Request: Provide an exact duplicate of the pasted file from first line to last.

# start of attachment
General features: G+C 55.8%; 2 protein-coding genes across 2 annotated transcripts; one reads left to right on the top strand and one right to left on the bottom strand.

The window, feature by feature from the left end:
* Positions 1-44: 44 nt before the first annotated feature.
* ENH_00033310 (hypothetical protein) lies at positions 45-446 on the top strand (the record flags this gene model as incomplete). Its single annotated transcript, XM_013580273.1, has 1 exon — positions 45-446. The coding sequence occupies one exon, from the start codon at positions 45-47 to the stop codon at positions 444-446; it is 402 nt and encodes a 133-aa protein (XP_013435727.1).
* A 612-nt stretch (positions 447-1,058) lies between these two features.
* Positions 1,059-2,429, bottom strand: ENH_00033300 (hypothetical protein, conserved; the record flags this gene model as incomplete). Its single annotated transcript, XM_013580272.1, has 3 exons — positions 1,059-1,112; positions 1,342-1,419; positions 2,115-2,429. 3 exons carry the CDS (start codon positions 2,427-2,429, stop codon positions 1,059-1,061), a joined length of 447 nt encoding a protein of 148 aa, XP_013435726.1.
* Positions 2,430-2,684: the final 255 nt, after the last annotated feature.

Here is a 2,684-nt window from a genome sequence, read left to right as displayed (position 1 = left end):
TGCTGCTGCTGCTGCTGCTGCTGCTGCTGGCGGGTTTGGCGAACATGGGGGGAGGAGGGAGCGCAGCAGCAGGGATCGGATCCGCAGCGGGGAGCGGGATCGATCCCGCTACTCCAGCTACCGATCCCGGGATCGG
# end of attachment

General features: G+C 55.8%; 2 protein-coding genes across 2 annotated transcripts; one reads left to right on the top strand and one right to left on the bottom strand.

The window, feature by feature from the left end:
* Positions 1-44: 44 nt before the first annotated feature.
* ENH_00033310 (hypothetical protein) lies at positions 45-446 on the top strand (the record flags this gene model as incomplete). Its single annotated transcript, XM_013580273.1, has 1 exon — positions 45-446. The coding sequence occupies one exon, from the start codon at positions 45-47 to the stop codon at positions 444-446; it is 402 nt and encodes a 133-aa protein (XP_013435727.1).
* A 612-nt stretch (positions 447-1,058) lies between these two features.
* Positions 1,059-2,429, bottom strand: ENH_00033300 (hypothetical protein, conserved; the record flags this gene model as incomplete). Its single annotated transcript, XM_013580272.1, has 3 exons — positions 1,059-1,112; positions 1,342-1,419; positions 2,115-2,429. 3 exons carry the CDS (start codon positions 2,427-2,429, stop codon positions 1,059-1,061), a joined length of 447 nt encoding a protein of 148 aa, XP_013435726.1.
* Positions 2,430-2,684: the final 255 nt, after the last annotated feature.

Here is a 2,684-nt window from a genome sequence, read left to right as displayed (position 1 = left end):
TGCTGCTGCTGCTGCTGCTGCTGCTGCTGGCGGGTTTGGCGAACATGGGGGGAGGAGGGAGCGCAGCAGCAGGGATCGGATCCGCAGCGGGGAGCGGGATCGATCCCGCTACTCCAGCTACCGATCCCGGGATCGG